Opinion: Why the Rossi vs. Marquez Controversy Isn’t Going Away in MotoGP, Any Time Soon

If the Movistar Yamaha launch at Barcelona made one thing clear, it is that the feud between Valentino Rossi and Marc Márquez will be just as bitter in 2016 as it was in 2015. In Barcelona, Rossi once again repeated the litany of charges he leveled against Marc Márquez at the end of last season. Márquez had decided early in the season he would try to stop Rossi from winning the title, had played with Rossi at Phillip Island, done far worse at Sepang, then stayed behind Lorenzo at Valencia to hand him the title. For Valentino Rossi, nothing has changed since Valencia 2015.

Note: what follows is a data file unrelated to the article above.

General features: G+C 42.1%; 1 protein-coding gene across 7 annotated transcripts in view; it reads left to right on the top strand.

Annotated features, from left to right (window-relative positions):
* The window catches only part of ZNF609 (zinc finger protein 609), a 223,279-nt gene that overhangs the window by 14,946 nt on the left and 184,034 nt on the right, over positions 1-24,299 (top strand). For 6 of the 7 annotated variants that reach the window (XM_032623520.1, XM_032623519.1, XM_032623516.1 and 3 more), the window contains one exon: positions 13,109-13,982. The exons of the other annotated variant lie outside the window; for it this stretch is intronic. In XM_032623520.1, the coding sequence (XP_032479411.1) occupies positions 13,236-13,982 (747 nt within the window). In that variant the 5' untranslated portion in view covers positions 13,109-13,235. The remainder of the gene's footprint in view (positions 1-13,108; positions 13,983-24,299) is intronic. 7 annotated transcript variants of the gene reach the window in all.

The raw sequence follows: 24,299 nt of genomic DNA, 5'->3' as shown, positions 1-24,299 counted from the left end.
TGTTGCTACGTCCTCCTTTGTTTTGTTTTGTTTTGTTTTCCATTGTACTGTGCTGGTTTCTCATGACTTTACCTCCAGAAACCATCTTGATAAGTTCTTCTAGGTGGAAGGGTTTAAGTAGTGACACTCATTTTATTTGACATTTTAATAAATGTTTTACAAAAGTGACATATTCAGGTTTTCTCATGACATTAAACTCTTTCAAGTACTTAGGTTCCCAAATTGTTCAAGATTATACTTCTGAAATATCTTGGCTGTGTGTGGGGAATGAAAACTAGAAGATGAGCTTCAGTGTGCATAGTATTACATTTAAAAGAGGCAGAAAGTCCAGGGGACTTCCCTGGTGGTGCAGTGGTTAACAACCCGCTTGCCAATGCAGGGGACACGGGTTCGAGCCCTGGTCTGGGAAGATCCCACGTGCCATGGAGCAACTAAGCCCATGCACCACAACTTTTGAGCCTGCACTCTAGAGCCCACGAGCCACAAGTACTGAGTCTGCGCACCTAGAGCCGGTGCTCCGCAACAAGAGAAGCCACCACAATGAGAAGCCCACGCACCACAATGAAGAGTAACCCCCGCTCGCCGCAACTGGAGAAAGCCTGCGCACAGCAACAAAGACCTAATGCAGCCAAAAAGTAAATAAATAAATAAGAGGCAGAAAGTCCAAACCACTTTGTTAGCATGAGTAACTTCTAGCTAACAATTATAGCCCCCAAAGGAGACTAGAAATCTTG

Ducati draXter Concept Debuts in Verona

Ducati is at this year’s Motor Bike Expo in Verona, and it has a bevy of concepts and customs it wants to show the world. The Italian brand’s trio of Sixty2 Scrambler concepts didn’t really spark our engine, but the Ducati draXter Concept is certainly of note and worthy of further scrutiny. The Ducati XDiavel was Bologna’s big reveal at EICMA this year, and while the cruiser model wasn’t our cup of tea, we might have to change our tune with this decked-out version of the machine. Ducati says that the draXter model interprets the XDiavel from a “sports” point-of-view, and the modifications made to the machine certainly do a good job of connoting a bike that leaps from the line.

KTM Made Over €1 Billion in Revenue in 2015